Giants, Tim Lincecum Reach Agreement on Two-Year Deal

According to Hank Schulman, Tim Lincecum and the Giants have reached agreement on a two-year deal. The contract, which buys out Lincecum’s final two years of arbitration eligibility, will pay him a $500K bonus, $18M in 2012, and $22M in 2013.

The Giants had a few options with Lincecum, and I think they chose the smartest.

They could have traded him, but considering that he’s only under control for two more expensive years, I doubt the return would have been all that enticing. Now,¬†I see the argument for it: such a move would have given the Giants much more financial flexibility this offseason, and there’s not exactly a deep free agent market for starting pitchers.

But the notion that “any pitcher capable of throwing strikes can do a decent job in San Francisco” is simply absurd. Dave Righetti is a fantastic pitching coach, and arguably the best in the majors right now. The Giants have done an excellent job developing starting pitching in recent years. I guess you could say they make it look easy to build a quality rotation. But it’s not.

And yes, it was a thin free agent market for starters. But there was certainly no shortage of options for teams looking to add to their rotation: Trevor Cahill, Gio Gonzalez, Mat Latos, and Michael Pineda were all traded this offseason, and Gavin Floyd and Wandy Rodriguez (among others) are still on the trade market. Heck, Roy Oswalt and Edwin Jackson still haven’t signed.

Besides, the time is ripe for the Giants to capitalize on a weak National League West, and if they’re looking to contend in 2012, they’re best off holding on to Timmy. The back end of the rotation already has enough uncertainty as is.

Another option was to sign Lincecum long-term right now, but that would obviously have been quite expensive and¬†risky, and thereby not the best option. Especially since Matt Cain‘s contract situation hasn’t yet been addressed. There are indications that Cain wants to sign a team-friendly extension with the Giants, and — depending, of course, on what “team-friendly” means here — that’s probably an opportunity the Giants don’t want to pass up.

So the Giants have Lincecum at around ~$20M in each of the next two years. Pretty reasonable. In not handing him a huge extension this year, they effectively avoided risk and conserved flexibility. Solid move.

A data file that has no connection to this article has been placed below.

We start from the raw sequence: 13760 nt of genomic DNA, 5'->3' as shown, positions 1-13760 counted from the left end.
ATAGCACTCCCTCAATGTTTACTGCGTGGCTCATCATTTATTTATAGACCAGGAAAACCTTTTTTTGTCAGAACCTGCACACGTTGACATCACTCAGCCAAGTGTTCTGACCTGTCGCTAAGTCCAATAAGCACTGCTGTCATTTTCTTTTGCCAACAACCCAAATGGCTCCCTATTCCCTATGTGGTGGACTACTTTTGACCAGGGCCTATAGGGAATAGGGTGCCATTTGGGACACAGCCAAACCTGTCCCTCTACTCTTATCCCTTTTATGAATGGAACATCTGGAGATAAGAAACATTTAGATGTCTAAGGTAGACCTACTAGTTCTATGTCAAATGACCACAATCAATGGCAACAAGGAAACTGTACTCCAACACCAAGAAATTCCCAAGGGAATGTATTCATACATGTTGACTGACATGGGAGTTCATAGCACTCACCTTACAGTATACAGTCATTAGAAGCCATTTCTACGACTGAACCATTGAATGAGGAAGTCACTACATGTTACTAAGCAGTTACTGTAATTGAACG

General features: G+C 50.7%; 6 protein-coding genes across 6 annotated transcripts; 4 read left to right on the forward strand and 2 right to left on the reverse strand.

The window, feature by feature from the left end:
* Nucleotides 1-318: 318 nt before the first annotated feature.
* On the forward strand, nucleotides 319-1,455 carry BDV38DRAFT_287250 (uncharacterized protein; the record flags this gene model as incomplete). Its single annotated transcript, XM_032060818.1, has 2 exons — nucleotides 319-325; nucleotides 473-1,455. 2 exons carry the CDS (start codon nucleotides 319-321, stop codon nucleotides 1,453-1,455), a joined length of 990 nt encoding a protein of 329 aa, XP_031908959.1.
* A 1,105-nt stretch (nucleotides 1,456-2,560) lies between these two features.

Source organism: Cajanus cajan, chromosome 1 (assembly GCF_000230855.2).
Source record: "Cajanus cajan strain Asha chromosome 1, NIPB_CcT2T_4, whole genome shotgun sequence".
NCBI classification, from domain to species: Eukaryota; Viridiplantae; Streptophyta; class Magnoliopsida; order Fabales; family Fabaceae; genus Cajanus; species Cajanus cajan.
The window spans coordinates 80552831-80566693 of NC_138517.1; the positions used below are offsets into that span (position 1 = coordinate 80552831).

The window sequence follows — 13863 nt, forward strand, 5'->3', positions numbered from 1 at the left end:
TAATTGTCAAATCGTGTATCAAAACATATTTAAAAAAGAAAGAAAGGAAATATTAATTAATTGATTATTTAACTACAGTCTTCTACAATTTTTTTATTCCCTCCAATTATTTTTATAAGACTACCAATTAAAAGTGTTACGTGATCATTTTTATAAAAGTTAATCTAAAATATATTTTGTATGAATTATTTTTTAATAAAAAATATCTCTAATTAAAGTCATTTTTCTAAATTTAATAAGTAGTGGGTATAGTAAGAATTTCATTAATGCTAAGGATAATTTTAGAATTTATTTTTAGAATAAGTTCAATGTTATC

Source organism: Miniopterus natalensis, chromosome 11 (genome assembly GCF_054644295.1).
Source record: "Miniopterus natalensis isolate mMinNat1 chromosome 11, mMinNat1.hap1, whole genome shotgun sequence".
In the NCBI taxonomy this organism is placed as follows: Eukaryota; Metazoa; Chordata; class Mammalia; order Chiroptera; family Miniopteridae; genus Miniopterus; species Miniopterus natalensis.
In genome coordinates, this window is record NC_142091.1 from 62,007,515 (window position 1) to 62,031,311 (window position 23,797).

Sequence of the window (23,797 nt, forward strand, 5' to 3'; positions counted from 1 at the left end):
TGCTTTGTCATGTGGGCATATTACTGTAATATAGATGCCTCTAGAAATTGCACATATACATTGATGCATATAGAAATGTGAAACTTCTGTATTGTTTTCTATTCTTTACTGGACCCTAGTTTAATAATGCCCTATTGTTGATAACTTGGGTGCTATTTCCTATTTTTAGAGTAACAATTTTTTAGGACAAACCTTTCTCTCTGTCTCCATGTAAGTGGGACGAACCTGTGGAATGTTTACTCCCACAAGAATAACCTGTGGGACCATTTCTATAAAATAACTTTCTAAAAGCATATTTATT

Did I mention we get to continue to watch Lincecum pitch over the next two years? It’s pretty fun:

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3 thoughts on “Giants, Tim Lincecum Reach Agreement on Two-Year Deal

  1. To me I see a guy who doesn’t want to pitch in sf any longer than he has to. When he hits free agency in 2 yrs he’s not going to get the 8 yr deal hes seeking. I just hope the giants have a better plan in the future. If Timmy’s gone we lost a franchise player and not to mention our top pitching prospect wheeler. I think this offseason wasn’t good nor was it poor but we had to improve and I don’t think we improved to much to be a respected offensive team. We won a world series a few yrs ago and sold out every home game last yr I just wonder where all this money is going cuz its not going on building a better team for the future. As of Timmy I’ll enjoy the next two yrs with him but I think he’s gone after and I do hope I’m wrong because I would like to see Timmy cain and bum for the next 5 or 6 yrs

    • In all fairness, $130 M is not a cheap payroll. Timmy’s K rate has declined 2 consecutive years, his BB rate has increased 2 consecutive years. His FB velocity has declined over the same span. 2 years is perfect to assess whether he continues that trend or not. I want to see Timmy pitch his whole career with the Giants too, but if some team out there is willing to give him a $200 M contract, the Giants absolutely should not match it, no way, no how!

  2. Excellent analysis! I agree completely. This was the best deal from the Giants standpoint. I prefer it even to the rumored 4 year deal the Giants were seeking and a whole lot better than 5 years/$100 M.

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